ARLINGTON, Wash. — In the steady chatter of air traffic control at Arlington Municipal Airport, one voice is not like the others: teenager Ishitha Arekapudi.
The 16-year-old Inglemoor High School student is a certified glider pilot.
"You're free, you're controlling this whole thing by yourself, and it's just so peaceful and quiet,” she said.
She earned her glider pilot license before she could legally drive.
"I finished driver's ed and everything - I just need to study to take it. But I was in the middle of doing my glider training and I was like, 'This is more important, I want to focus on this,'” Arekapudi said, laughing. “I can procrastinate driving for a while."
Her determination stood out to flight instructor and Alaska Airlines captain Lawrence Pavlinovic.
"Students like her make it easy for instructors like me. She's a certified glider pilot and she's earner that title,” Pavlinovic said. "How many 16-year-old pilots are out there? Not a lot. And even fewer 16-year-old ladies."
Statistics show a massive gender divide in aviation. Women make up less than 10% of FAA certified pilots.
"We're the next generation of people to go to mars, we're the next generation of pilots, and there's already a piloting shortage. We need to be able to fix that,” Arekapudi said.
To that end, she’s become something of an aviation evangelist. Arekapudi founded school and community outreach aviation clubs and serves as youth ambassador for the Experimental Aircraft Association.
"There is a lot of interest. Initially, I thought there would be a couple of people, they'd be kind of interested. But there is a lot of interest,” Arekapudi said. "So it's been really inspiring to see how many other youth want to be part of this."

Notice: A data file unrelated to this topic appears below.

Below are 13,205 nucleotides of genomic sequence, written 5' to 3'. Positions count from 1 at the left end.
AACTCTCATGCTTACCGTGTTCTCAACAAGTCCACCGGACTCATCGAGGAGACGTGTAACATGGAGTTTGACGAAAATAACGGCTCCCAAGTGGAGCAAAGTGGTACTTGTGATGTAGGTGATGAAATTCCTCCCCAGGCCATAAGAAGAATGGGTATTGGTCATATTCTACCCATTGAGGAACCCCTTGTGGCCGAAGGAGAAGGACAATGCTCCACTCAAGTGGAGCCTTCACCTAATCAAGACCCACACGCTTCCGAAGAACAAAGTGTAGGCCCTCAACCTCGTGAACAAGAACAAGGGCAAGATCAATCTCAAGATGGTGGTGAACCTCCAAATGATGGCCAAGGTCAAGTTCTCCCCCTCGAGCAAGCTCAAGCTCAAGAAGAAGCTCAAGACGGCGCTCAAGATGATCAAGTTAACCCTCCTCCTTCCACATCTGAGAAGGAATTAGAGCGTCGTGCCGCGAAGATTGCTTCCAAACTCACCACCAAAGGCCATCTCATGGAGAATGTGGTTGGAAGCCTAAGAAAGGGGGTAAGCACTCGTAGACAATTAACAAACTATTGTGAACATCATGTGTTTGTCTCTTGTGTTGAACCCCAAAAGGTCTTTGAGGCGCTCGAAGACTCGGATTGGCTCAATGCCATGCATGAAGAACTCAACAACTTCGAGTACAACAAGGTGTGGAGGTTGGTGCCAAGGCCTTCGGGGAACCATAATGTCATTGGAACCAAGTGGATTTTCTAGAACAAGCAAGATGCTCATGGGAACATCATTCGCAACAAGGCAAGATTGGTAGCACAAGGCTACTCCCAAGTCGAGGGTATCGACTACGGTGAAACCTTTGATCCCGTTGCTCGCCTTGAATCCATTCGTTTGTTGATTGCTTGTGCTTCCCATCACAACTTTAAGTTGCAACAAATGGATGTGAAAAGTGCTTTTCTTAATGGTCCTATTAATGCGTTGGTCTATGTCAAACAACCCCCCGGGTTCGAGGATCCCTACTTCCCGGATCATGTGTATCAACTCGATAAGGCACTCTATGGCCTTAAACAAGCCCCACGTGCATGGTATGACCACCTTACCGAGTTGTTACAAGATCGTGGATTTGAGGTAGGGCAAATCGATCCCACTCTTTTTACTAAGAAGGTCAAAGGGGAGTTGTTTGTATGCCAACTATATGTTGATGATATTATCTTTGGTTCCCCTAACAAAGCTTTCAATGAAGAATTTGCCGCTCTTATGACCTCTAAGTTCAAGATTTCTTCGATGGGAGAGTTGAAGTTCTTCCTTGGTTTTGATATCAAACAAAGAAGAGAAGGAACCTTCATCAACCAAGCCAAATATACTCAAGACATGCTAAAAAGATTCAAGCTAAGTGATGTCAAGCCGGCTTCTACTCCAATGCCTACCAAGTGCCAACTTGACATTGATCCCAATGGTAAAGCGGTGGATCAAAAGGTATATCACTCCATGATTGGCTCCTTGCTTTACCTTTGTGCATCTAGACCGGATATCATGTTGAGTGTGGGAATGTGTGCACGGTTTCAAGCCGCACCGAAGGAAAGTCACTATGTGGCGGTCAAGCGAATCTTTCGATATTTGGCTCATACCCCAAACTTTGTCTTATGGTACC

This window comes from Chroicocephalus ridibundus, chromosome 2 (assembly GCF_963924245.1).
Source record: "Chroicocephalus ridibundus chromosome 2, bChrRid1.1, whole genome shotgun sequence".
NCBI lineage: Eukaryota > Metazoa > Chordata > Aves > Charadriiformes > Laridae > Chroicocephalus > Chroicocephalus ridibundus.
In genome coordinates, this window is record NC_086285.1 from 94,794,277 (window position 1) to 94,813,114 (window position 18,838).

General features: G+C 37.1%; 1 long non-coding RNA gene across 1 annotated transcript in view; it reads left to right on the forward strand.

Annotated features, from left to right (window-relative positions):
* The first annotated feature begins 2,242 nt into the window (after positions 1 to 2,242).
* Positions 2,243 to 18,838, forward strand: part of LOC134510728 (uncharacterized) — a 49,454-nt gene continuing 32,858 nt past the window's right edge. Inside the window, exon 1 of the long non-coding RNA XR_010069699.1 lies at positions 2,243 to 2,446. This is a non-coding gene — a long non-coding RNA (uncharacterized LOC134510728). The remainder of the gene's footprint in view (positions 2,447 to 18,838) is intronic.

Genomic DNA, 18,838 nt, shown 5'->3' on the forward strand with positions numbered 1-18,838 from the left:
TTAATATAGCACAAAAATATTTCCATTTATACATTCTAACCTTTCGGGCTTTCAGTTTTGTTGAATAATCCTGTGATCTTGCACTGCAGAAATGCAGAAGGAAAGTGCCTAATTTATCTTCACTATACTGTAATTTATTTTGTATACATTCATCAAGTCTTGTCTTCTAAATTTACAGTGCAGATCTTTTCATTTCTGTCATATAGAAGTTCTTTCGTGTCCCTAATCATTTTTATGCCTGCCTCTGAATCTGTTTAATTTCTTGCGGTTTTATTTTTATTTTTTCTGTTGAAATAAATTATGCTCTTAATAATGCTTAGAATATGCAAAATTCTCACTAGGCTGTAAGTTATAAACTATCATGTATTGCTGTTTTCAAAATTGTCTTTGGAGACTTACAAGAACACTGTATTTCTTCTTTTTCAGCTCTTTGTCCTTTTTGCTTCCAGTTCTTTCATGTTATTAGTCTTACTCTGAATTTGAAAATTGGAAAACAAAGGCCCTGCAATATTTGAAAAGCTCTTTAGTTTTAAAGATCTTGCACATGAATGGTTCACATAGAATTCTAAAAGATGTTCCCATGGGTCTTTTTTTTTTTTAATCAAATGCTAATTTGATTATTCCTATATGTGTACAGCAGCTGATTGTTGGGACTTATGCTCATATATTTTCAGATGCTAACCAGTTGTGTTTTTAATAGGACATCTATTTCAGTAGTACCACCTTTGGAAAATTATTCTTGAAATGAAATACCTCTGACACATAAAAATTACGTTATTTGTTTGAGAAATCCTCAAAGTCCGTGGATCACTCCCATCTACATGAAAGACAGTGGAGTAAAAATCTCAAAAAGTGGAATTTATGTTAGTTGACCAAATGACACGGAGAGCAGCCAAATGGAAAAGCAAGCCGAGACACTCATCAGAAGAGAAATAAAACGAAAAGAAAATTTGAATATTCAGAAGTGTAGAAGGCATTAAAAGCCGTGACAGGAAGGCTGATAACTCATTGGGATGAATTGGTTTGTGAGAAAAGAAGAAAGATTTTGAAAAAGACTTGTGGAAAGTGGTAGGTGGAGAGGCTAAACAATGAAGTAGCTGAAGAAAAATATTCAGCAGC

She hopes to make their journeys easier by sharing what she's learned about access and opportunities.
Arekapudi is a Red Tailed Hawks cadet. She learned how to fly with Evergreen Soaring - a non-profit club where instructors volunteer their time - and earned scholarships to help pay for the cost of flights.
"I don't think I could have done it without scholarships because it's expensive, especially for youth when you don't have a job, you don't have any way to pay for it," Arekapudisaid.
Pavlinovic hopes his volunteer work will encourage more young people to consider aviation as a career.
"It's really really important because it's a long swim to Hawaii and a long drive to New York," Pavlinovic said.
Arekapudi is now working towards her power plane license (allowing her to fly passengers in planes with engines,) but she has to turn 17 before she can take the test.
Ultimately, she hopes to become a medical astronaut and explore outer space. For now, the skies over Western Washington are her passion.
"This is what I want to do for the rest of my life. It just feels so normal and so what I should be doing,” Arekapudi said.